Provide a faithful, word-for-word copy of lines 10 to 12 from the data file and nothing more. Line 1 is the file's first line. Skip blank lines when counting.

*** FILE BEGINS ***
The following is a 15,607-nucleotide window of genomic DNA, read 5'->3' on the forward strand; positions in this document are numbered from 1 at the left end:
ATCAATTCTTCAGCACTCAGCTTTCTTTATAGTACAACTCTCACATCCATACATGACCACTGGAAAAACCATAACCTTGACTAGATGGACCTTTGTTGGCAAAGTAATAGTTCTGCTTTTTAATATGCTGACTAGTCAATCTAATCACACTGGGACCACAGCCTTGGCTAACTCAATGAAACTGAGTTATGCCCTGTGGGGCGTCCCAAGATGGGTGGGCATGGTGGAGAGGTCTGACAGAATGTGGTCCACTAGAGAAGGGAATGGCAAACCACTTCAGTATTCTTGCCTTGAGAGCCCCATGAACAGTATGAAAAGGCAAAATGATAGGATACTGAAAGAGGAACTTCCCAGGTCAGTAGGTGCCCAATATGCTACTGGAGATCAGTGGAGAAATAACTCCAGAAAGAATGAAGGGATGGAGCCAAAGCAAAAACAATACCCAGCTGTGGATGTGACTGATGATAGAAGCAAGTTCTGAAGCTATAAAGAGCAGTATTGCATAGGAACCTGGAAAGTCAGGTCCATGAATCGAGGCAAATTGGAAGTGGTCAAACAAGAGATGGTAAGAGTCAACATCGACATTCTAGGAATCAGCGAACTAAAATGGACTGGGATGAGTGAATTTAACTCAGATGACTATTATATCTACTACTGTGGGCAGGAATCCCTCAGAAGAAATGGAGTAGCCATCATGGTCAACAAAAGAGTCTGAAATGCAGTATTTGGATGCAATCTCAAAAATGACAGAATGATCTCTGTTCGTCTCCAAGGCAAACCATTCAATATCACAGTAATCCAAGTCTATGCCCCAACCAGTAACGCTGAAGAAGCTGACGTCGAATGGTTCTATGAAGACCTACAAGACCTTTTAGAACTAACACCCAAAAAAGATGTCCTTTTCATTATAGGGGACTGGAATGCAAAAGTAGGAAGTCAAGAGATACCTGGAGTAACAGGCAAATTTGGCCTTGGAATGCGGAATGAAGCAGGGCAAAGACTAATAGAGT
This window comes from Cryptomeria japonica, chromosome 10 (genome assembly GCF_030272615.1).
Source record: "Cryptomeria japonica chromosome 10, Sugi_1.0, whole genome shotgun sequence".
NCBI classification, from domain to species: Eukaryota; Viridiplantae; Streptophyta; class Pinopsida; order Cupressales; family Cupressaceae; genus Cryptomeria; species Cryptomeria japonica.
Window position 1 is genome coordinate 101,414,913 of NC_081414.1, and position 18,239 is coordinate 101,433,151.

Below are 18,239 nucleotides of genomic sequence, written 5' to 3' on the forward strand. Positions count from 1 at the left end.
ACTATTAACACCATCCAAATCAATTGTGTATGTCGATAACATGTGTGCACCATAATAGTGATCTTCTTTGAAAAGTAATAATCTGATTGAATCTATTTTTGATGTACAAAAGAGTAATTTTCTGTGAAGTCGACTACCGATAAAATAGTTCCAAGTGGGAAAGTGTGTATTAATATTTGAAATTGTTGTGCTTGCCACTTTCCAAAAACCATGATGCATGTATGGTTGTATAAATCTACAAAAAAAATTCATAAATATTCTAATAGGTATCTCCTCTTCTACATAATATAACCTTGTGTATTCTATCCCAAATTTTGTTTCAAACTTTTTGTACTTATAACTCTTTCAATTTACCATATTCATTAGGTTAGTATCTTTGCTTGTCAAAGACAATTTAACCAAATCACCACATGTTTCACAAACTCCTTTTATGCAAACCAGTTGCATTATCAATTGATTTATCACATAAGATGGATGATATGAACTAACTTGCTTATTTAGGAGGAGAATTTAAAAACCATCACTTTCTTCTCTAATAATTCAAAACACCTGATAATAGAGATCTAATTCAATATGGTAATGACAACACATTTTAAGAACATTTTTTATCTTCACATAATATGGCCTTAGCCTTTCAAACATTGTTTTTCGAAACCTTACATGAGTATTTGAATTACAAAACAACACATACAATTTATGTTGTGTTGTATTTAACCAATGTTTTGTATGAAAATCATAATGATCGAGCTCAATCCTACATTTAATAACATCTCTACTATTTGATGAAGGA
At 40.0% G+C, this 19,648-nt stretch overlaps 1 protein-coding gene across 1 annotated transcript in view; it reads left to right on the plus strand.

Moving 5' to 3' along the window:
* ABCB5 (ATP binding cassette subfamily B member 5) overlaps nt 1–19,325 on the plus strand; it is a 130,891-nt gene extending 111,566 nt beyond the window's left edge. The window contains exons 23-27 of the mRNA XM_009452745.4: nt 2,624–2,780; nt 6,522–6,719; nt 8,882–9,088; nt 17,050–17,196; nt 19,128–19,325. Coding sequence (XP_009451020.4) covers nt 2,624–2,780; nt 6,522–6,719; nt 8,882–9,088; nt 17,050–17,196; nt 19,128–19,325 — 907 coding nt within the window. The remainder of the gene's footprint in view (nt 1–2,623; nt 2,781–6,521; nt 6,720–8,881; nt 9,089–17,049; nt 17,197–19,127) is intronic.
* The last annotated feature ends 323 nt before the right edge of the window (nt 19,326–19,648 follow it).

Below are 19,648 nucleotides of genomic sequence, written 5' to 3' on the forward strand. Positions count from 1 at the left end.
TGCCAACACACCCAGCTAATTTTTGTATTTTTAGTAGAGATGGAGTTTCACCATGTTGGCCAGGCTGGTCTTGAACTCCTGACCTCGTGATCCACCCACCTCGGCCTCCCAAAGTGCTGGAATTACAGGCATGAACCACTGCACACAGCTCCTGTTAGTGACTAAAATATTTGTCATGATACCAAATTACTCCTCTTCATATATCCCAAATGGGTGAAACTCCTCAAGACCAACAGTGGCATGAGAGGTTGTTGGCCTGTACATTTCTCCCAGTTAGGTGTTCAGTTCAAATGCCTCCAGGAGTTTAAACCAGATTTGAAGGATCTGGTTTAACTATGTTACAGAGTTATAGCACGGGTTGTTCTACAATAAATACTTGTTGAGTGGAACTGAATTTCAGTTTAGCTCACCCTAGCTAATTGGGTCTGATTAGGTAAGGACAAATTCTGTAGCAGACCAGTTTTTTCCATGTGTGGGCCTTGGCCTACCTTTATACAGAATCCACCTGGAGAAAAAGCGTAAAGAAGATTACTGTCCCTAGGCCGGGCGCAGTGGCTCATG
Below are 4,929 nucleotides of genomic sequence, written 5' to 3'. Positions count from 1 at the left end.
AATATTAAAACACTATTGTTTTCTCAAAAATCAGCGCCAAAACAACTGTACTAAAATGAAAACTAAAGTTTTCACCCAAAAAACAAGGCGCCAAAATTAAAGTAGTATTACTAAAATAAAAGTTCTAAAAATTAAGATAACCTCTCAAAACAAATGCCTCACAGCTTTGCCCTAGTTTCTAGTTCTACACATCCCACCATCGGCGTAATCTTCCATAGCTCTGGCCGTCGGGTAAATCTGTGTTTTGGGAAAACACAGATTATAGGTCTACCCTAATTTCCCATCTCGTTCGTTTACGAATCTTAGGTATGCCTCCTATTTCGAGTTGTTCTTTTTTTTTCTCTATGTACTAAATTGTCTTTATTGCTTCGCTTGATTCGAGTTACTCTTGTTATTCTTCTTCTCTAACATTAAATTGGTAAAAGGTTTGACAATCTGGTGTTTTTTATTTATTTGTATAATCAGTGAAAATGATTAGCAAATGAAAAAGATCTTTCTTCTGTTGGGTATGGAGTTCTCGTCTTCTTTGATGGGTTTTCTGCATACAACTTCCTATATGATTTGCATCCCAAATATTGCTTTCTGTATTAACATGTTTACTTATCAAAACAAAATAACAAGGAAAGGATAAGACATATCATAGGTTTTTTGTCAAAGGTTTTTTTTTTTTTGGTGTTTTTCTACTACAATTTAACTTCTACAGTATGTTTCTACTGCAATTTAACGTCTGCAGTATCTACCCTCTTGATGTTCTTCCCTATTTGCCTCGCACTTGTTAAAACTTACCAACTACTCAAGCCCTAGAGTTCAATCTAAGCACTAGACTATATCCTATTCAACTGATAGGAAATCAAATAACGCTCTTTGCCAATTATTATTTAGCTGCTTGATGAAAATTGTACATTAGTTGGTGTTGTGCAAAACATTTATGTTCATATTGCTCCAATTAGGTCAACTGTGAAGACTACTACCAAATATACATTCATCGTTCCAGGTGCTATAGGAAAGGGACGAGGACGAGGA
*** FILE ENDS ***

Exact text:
Moving 5' to 3' along the window:
* ABCB5 (ATP binding cassette subfamily B member 5) overlaps nt 1–19,325 on the plus strand; it is a 130,891-nt gene extending 111,566 nt beyond the window's left edge. The window contains exons 23-27 of the mRNA XM_009452745.4: nt 2,624–2,780; nt 6,522–6,719; nt 8,882–9,088; nt 17,050–17,196; nt 19,128–19,325. Coding sequence (XP_009451020.4) covers nt 2,624–2,780; nt 6,522–6,719; nt 8,882–9,088; nt 17,050–17,196; nt 19,128–19,325 — 907 coding nt within the window. The remainder of the gene's footprint in view (nt 1–2,623; nt 2,781–6,521; nt 6,720–8,881; nt 9,089–17,049; nt 17,197–19,127) is intronic.
* The last annotated feature ends 323 nt before the right edge of the window (nt 19,326–19,648 follow it).